Improved solid biofuel stoves

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Revision as of 04:53, 19 March 2007 by Chriswaterguy (talk | Contributions) (health, key design features, names, refs)
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This page refers to stoves using a fuel, usually solid. For solar versions, see Category:Solar cooking

Cook stove is a general term for stoves used in developing countries, often of a very simple designs.

Efforts have been made in recent years to design and promote more efficient stoves. These are known by various names: improved cook stoves', improved stoves, improved cookstoves, improved cook stoves, smokeless stoves and wood conserving stoves. that don't fill the home with harmful smoke (through more efficient burning to reduce smoke, and a chimney or venting to remove that smoke), and which use less fuel. Several designs have been developed.

Health impact

Indoor smoke is an extremely serious public health problem. In high-mortality developing countries, indoor smoke is the most lethal killer after malnutrition, unsafe sex and lack of safe water and sanitation.[1]

Key design features

Some or all of these design features help make a stove more efficient and lower in health impact:

  • Chimney or vent (to remove smoke to outdoors, and improve airflow through the fire.
  • Controllable inflow of air - for example an adjustable door with little or no other intake.[verification needed]
  • Use of a material with good reflective and/or insulating properties, for the inside of the stove - usually ceramic.
  • Gasification - mixing the flue (exhaust gas) with a small amount of air, to allow the last remaining hydrocarbons and carbon monoxide to burn without a flame. This requires the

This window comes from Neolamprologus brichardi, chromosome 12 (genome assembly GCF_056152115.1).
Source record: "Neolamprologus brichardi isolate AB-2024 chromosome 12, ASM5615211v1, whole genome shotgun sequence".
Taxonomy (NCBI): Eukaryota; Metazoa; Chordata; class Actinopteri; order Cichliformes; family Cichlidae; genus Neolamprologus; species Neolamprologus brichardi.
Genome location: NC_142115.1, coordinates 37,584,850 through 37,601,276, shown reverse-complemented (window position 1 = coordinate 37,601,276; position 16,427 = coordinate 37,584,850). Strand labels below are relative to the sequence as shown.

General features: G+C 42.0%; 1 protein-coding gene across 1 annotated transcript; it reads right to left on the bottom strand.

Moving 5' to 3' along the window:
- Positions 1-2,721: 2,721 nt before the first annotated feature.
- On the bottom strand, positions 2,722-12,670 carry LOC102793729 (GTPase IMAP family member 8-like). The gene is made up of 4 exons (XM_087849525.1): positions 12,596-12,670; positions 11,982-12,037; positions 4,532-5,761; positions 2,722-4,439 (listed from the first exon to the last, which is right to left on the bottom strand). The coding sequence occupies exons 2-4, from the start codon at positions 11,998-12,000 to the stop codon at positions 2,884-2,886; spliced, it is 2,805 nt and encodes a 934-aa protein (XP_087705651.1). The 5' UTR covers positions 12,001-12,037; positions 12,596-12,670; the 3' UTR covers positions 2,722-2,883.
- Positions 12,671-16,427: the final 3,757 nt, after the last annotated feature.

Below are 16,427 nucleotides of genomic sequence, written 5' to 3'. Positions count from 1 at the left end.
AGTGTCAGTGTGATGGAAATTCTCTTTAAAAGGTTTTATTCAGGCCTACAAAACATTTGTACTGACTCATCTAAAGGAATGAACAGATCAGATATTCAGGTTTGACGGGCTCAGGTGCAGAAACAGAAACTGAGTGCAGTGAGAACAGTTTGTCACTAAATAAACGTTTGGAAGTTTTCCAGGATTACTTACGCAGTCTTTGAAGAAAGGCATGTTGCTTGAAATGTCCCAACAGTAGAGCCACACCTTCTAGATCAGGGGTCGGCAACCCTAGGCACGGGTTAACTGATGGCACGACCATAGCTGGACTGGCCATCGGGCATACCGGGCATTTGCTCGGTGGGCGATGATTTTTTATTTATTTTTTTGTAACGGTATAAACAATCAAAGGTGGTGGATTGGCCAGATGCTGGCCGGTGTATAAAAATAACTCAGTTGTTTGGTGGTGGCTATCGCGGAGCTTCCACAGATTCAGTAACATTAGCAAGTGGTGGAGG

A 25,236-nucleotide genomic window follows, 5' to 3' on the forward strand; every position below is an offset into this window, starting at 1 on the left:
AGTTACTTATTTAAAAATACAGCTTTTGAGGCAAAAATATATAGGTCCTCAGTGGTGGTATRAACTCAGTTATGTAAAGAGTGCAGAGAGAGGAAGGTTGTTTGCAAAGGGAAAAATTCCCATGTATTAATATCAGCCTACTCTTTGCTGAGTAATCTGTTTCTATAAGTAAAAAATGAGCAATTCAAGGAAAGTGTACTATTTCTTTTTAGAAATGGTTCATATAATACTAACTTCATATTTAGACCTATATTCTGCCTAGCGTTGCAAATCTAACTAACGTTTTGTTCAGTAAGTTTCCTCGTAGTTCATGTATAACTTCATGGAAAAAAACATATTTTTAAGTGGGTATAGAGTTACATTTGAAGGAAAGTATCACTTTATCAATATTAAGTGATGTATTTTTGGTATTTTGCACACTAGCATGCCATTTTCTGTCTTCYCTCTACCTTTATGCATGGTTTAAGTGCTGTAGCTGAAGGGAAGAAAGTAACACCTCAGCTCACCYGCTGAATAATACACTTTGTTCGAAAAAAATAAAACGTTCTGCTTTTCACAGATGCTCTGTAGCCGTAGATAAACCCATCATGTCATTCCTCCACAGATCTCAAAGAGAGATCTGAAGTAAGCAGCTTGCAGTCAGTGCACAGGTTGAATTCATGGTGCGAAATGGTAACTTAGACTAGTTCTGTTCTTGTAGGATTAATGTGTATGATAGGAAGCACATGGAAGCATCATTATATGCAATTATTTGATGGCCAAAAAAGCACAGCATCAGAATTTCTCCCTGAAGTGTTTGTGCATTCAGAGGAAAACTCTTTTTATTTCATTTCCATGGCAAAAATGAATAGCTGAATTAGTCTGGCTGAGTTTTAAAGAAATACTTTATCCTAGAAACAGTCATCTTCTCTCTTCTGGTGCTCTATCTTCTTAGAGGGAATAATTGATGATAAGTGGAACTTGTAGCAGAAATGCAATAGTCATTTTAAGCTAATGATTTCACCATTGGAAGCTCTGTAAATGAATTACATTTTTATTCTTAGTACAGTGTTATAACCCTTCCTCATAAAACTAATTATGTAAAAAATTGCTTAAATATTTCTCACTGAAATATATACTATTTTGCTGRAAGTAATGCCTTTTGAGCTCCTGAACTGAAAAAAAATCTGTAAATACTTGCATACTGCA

• Use of the flue gas for space heating (in cold climates) and/or water heating. While this is not a typical feature, it is certainly possible. If so, care should be taken that the system does not leak flue gas into the living space - it may be necessary to lose some efficiency for the sake of health and safety.

    Ongoing research and development

    Groups including the Kobus Venter's Vuthisa Technologies[2] and EWB San Francisco Professionals Chapter[3] are doing research into optimizing such stoves, including using briquettes made from waste biomass (e.g. agricultural waste) with a simple [[briquette press].

    The fuel used can have a great impact on the smoke produced, as well as affecting the environmental impact. CharcoalDEPRECATED TEMPLATE - PLEASE USE {{W}} INSTEAD. is much cleaner burning than wood or dung, but is usually made from wood.

    Amy SmithDEPRECATED TEMPLATE - PLEASE USE {{W}} INSTEAD. has done work on producing charcoal from other forms of biomass. To make the biomass stick together, a binder is used. (Another method of making briquettes more cohesive is to leave the biomass in water for a couple of days to decompose slightly.) The choice of biomass depends on what is widely available, but includes bagasseDEPRECATED TEMPLATE - PLEASE USE {{W}} INSTEAD. (sugar cane waste) bound with a paste of cassavaDEPRECATED TEMPLATE - PLEASE USE {{W}} INSTEAD. root (also called manioc or tapioca); and wheat or rice straw bound with a small amount of dung, in areas where pure dung is normally burnt.[4]

    Footnotes and references

    1. AIDG blog; Amy Smith makes a similar but stronger claim in her [TED talk]. Please insert clear figures if you know them; what is clear is that this is an extremely serious public health problem.
    2. Vuthisa Technologies is a small company in Pietermaritsburg, Kwa Zulu Natal, South Africa, and Kobus Venter discussed (or discusses) the development of the design on the Biomass cooking stoves lists.please expand
    3. EWB-SFP Appropriate Technology Design Team's blog, with a strong focus on improved stoves. See also Darfur Cookstoves - Updates May-December 2006
    4. MIT's Amy Smith on third-world engineering: TEDTalks - Video on YouTube.

    See also